Move to stop vast trade in threatened seahorses
Thailand, by far the largest exporter of seahorses, has announced that is is to suspend all exports of the threatened fish. In recent years millions have been sold - mainly for the Chinese medicine market.
A marine biologist who has worked closely with Thailand on seahorse conservation welcomed the government's decision to suspend the trade.
'It's a way station to getting serious management in place,' said Amanda Vincent of The University of British Columbia and director of Project Seahorse, a marine conservation group whose partner is the Zoological Society of London.
Thai authorities announced the decision at the current meeting of the Convention on International Trade in Endangered Species of Wild Fauna and Flora (CITES) in Jonanesburgh. CITES already regulates the trade in seahorses, but Thailand has agreed to impose a unilateral ban on exports and it accounts for 75 per cent of the global trade. CITES figures state that Thailand alone has exported more than five million seahorses since 2004.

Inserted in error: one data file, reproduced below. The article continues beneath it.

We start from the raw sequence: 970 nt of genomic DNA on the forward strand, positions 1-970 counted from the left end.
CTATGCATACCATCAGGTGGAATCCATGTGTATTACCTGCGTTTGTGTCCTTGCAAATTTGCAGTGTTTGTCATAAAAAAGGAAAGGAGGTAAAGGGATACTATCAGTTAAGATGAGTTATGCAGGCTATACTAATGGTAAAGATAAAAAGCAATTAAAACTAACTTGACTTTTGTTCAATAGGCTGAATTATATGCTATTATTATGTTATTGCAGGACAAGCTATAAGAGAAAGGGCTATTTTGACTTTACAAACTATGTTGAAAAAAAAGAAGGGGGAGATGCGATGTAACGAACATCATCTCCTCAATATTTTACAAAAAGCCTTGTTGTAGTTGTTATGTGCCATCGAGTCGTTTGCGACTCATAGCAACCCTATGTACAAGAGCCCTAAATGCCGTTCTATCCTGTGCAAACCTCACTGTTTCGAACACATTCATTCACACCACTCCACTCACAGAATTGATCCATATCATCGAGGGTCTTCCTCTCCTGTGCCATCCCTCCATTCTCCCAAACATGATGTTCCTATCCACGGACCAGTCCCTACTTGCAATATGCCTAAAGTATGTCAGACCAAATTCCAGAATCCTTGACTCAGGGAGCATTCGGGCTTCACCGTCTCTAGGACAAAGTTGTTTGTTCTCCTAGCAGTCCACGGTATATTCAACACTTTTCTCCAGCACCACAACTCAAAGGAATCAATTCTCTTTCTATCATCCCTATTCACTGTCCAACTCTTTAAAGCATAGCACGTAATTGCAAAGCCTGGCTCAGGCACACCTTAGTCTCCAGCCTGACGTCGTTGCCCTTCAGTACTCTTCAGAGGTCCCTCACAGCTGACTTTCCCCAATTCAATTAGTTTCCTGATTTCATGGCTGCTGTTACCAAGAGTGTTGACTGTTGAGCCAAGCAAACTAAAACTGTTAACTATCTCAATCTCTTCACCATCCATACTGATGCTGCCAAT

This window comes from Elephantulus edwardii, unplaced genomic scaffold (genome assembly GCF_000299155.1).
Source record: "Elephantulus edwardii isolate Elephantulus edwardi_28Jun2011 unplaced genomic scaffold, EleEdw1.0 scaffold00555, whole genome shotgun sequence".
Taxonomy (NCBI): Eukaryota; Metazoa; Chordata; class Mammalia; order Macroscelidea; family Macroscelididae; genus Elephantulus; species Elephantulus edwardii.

Seahorses are mainly used in dried form for traditional medicine in mainland China, Hong Kong and Taiwan. They are also popular as curios, and there is a trade in live seahorses for display in home aquariums, including in Europe and North America.
Following campaigns by Project Seahorse CITES had already banned the seahorse trade from three other big exporters — Vietnam, Senegal and Guinea — after they failed to meet requirements to make the trade sustainable.
Project Seahorse is to work with the Thai authorities to help make the trade sustainable.
Seven species of seahorses inhabit Thailand’s national waters. Five have been recorded in trade, and four (Hippocampus kelloggi, Hippocampus kuda, Hippocampus spinosissimus,and Hippocampus trimaculatus ) dominate global trade.